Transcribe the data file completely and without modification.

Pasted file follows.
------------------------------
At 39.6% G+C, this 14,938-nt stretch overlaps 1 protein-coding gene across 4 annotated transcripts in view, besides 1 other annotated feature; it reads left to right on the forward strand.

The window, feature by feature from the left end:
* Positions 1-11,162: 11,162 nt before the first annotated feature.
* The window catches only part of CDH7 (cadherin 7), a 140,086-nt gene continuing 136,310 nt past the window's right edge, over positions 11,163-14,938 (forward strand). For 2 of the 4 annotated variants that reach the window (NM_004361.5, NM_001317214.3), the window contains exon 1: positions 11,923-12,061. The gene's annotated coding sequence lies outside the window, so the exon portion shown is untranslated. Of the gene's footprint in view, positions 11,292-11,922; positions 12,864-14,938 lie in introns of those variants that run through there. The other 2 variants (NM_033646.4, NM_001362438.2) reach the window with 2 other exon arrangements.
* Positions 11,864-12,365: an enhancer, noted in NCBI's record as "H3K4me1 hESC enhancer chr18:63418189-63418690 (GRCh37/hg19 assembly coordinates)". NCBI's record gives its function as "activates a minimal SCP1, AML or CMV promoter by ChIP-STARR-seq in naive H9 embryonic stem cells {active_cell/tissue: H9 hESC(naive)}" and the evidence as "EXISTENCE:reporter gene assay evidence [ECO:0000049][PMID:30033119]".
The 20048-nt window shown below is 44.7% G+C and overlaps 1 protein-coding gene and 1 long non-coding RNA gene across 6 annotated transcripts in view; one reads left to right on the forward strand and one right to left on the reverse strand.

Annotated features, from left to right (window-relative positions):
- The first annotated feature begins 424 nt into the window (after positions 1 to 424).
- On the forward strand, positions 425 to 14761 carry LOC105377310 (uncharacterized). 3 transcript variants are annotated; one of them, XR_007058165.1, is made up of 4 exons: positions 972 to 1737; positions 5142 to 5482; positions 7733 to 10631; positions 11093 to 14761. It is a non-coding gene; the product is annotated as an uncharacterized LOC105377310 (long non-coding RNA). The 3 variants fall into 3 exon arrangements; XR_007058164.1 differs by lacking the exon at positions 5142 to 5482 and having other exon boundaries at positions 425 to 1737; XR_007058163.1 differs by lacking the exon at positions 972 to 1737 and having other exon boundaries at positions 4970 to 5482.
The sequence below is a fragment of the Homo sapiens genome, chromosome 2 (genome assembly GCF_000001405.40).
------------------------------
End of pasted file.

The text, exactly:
At 39.6% G+C, this 14,938-nt stretch overlaps 1 protein-coding gene across 4 annotated transcripts in view, besides 1 other annotated feature; it reads left to right on the forward strand.

The window, feature by feature from the left end:
* Positions 1-11,162: 11,162 nt before the first annotated feature.
* The window catches only part of CDH7 (cadherin 7), a 140,086-nt gene continuing 136,310 nt past the window's right edge, over positions 11,163-14,938 (forward strand). For 2 of the 4 annotated variants that reach the window (NM_004361.5, NM_001317214.3), the window contains exon 1: positions 11,923-12,061. The gene's annotated coding sequence lies outside the window, so the exon portion shown is untranslated. Of the gene's footprint in view, positions 11,292-11,922; positions 12,864-14,938 lie in introns of those variants that run through there. The other 2 variants (NM_033646.4, NM_001362438.2) reach the window with 2 other exon arrangements.
* Positions 11,864-12,365: an enhancer, noted in NCBI's record as "H3K4me1 hESC enhancer chr18:63418189-63418690 (GRCh37/hg19 assembly coordinates)". NCBI's record gives its function as "activates a minimal SCP1, AML or CMV promoter by ChIP-STARR-seq in naive H9 embryonic stem cells {active_cell/tissue: H9 hESC(naive)}" and the evidence as "EXISTENCE:reporter gene assay evidence [ECO:0000049][PMID:30033119]".
The 20048-nt window shown below is 44.7% G+C and overlaps 1 protein-coding gene and 1 long non-coding RNA gene across 6 annotated transcripts in view; one reads left to right on the forward strand and one right to left on the reverse strand.

Annotated features, from left to right (window-relative positions):
- The first annotated feature begins 424 nt into the window (after positions 1 to 424).
- On the forward strand, positions 425 to 14761 carry LOC105377310 (uncharacterized). 3 transcript variants are annotated; one of them, XR_007058165.1, is made up of 4 exons: positions 972 to 1737; positions 5142 to 5482; positions 7733 to 10631; positions 11093 to 14761. It is a non-coding gene; the product is annotated as an uncharacterized LOC105377310 (long non-coding RNA). The 3 variants fall into 3 exon arrangements; XR_007058164.1 differs by lacking the exon at positions 5142 to 5482 and having other exon boundaries at positions 425 to 1737; XR_007058163.1 differs by lacking the exon at positions 972 to 1737 and having other exon boundaries at positions 4970 to 5482.
The sequence below is a fragment of the Homo sapiens genome, chromosome 2 (genome assembly GCF_000001405.40).